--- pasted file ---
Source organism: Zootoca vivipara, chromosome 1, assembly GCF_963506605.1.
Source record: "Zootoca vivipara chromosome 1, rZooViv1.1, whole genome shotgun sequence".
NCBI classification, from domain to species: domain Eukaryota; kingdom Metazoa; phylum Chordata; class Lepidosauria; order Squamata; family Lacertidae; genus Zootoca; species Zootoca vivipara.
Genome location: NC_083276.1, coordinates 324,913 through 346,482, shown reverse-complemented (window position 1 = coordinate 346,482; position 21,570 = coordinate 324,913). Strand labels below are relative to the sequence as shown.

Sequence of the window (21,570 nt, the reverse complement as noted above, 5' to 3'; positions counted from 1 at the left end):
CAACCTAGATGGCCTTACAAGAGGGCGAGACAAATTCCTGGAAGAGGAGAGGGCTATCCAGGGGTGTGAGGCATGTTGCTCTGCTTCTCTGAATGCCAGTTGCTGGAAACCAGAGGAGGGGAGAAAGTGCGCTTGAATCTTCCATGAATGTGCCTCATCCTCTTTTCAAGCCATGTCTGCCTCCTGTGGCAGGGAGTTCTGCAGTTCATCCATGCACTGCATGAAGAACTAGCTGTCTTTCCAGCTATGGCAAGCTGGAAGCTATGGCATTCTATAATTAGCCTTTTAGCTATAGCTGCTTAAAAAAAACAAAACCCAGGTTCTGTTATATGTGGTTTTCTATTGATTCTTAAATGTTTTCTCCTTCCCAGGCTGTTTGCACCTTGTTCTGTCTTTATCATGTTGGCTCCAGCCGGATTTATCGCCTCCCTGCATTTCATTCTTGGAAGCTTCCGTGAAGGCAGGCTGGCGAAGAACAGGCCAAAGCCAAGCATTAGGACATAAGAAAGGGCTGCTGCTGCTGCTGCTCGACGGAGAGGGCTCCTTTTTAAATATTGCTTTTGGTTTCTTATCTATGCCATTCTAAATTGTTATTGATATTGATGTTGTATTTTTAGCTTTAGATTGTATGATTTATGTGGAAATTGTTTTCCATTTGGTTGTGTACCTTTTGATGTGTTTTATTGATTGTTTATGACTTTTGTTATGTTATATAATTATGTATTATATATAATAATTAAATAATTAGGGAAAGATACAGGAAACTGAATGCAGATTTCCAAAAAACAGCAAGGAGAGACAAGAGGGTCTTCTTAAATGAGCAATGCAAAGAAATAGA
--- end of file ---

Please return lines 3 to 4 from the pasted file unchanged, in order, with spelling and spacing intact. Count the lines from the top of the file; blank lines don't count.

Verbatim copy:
NCBI classification, from domain to species: domain Eukaryota; kingdom Metazoa; phylum Chordata; class Lepidosauria; order Squamata; family Lacertidae; genus Zootoca; species Zootoca vivipara.
Genome location: NC_083276.1, coordinates 324,913 through 346,482, shown reverse-complemented (window position 1 = coordinate 346,482; position 21,570 = coordinate 324,913). Strand labels below are relative to the sequence as shown.